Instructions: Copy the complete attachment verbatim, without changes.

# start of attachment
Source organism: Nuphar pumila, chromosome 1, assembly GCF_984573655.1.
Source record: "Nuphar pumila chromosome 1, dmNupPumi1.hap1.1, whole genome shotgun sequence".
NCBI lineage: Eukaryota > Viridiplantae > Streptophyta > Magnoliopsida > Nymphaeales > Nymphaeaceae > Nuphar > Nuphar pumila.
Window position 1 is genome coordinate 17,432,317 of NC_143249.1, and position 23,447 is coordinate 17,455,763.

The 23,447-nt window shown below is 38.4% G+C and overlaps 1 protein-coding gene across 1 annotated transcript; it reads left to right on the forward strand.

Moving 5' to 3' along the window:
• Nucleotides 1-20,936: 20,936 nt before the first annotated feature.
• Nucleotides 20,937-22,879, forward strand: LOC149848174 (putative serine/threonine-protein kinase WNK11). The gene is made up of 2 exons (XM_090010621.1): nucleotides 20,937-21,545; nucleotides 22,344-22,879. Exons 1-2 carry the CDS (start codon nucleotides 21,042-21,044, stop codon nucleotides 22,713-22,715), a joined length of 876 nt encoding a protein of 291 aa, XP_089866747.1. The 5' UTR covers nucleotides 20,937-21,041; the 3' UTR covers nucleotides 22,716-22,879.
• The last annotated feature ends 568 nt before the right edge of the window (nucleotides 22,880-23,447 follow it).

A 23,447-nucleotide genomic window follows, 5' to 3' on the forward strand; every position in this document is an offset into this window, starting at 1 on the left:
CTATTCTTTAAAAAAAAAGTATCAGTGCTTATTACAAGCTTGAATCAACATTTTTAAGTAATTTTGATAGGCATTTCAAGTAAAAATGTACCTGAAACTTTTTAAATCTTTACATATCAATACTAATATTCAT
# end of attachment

Source organism: Nuphar pumila, chromosome 1, assembly GCF_984573655.1.
Source record: "Nuphar pumila chromosome 1, dmNupPumi1.hap1.1, whole genome shotgun sequence".
NCBI lineage: Eukaryota > Viridiplantae > Streptophyta > Magnoliopsida > Nymphaeales > Nymphaeaceae > Nuphar > Nuphar pumila.
Window position 1 is genome coordinate 17,432,317 of NC_143249.1, and position 23,447 is coordinate 17,455,763.

The 23,447-nt window shown below is 38.4% G+C and overlaps 1 protein-coding gene across 1 annotated transcript; it reads left to right on the forward strand.

Moving 5' to 3' along the window:
• Nucleotides 1-20,936: 20,936 nt before the first annotated feature.
• Nucleotides 20,937-22,879, forward strand: LOC149848174 (putative serine/threonine-protein kinase WNK11). The gene is made up of 2 exons (XM_090010621.1): nucleotides 20,937-21,545; nucleotides 22,344-22,879. Exons 1-2 carry the CDS (start codon nucleotides 21,042-21,044, stop codon nucleotides 22,713-22,715), a joined length of 876 nt encoding a protein of 291 aa, XP_089866747.1. The 5' UTR covers nucleotides 20,937-21,041; the 3' UTR covers nucleotides 22,716-22,879.
• The last annotated feature ends 568 nt before the right edge of the window (nucleotides 22,880-23,447 follow it).

A 23,447-nucleotide genomic window follows, 5' to 3' on the forward strand; every position in this document is an offset into this window, starting at 1 on the left:
CTATTCTTTAAAAAAAAAGTATCAGTGCTTATTACAAGCTTGAATCAACATTTTTAAGTAATTTTGATAGGCATTTCAAGTAAAAATGTACCTGAAACTTTTTAAATCTTTACATATCAATACTAATATTCAT